Social Networks and B2P


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The Internet has rapidly expanded to become a global network of seamlessly connected computers and devices that has revolutionized information sharing and communications, challenged governments,broken down cultural barriers and driven innovation and business velocity to levels never before imagined. One of the most important successes of the Internet is how it is enabling globalization and more importantly business model innovation. Today’s most successful companies are driving product and business model innovation from outside their own walls by leveraging the Internet as a collaborative community-building platform. This platform has allowed organizations to harness the innovation power of the community and not just individual innovation; some notable examples are and

With the execution of business-to-business (B2B) and business-to-consumer (B2C) ecommerce over the last ten years, the Internet has enabled companies to create, build and maintain rich and vibrant ecosystems of partners, suppliers and now social networks. At the centre of these ecosystems is the customer who has indeed benefited the most from these advances. However, we are now entering the age of business-to-person (B2P) communications, which is the result of Web 2.0 based social networking platforms that give new power to the customer and the communities of interest that form around them.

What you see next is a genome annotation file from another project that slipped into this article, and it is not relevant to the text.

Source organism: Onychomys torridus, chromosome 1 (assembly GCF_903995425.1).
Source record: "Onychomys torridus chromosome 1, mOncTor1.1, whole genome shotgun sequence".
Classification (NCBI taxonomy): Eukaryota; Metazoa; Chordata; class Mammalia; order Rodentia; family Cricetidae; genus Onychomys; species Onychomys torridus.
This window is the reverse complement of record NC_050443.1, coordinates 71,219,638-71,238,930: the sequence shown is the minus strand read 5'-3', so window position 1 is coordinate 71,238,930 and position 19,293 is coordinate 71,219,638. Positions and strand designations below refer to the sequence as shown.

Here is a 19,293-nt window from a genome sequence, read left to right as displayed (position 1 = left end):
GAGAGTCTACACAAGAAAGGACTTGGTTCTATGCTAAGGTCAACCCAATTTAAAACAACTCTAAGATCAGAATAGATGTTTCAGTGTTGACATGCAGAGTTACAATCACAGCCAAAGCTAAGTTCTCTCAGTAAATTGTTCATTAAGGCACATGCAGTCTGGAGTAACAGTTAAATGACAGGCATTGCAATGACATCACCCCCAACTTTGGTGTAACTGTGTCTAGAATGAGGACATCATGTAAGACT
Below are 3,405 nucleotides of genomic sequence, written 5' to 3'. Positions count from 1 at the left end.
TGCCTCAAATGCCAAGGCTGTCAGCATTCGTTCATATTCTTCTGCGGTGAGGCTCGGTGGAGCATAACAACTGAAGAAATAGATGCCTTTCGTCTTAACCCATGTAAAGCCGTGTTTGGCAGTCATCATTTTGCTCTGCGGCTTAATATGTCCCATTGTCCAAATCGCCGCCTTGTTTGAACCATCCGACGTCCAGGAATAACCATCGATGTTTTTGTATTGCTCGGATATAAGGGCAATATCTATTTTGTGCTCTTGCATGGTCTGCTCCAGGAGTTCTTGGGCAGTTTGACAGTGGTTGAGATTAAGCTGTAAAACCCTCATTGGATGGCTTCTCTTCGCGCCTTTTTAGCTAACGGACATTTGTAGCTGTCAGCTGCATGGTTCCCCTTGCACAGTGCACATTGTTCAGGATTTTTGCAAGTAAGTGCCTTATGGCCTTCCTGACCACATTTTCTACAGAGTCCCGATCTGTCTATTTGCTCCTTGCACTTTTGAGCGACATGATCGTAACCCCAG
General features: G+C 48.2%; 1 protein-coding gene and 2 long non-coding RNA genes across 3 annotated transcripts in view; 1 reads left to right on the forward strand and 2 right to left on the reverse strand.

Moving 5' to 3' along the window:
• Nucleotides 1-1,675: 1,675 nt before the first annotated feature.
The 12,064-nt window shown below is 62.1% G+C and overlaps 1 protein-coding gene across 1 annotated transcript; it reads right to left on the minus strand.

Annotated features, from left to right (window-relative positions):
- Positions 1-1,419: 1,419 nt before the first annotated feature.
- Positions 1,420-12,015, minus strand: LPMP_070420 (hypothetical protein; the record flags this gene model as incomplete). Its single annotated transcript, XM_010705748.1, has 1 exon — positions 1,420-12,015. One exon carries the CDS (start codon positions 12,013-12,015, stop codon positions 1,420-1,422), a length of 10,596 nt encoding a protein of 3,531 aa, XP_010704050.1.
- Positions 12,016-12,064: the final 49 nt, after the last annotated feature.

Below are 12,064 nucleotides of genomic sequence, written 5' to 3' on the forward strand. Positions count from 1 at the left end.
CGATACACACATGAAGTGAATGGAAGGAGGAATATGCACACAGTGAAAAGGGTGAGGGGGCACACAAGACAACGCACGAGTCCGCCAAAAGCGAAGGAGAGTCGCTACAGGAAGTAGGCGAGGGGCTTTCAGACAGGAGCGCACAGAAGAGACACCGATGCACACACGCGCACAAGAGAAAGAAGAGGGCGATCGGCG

The astronomical growth and evolution of platforms such as BeBo, Facebook and MySpace reflects the success of Web 2.0 technologies; more importantly it illustrates how digital natives will expect to interact with and use software applications in the future.

This is just the beginning as a new wave of professionally oriented social networks have begun their evolution, most notably, Twitter, LinkedIn, Plaxo, Namyz and others. What is most surprising about the emergence and growing influence of social networks is that they did not emerge from the innovative Internet giants of Google and Yahoo.

Social networks and Web 2.0

The first social networking platform to emerge from the TCP/IP Internet protocol suite was the Network News Server in the early 1990s. This was a relatively primitive system used extensively in many engineering organizations to post projects and share information via email between geographically dispersed groups. Engineers are very much today’s digital natives and are more likely than most to join and participate in forums such as our developer network forum where 1.4 million developers, partners and customers regularly answer questions and share their knowledge.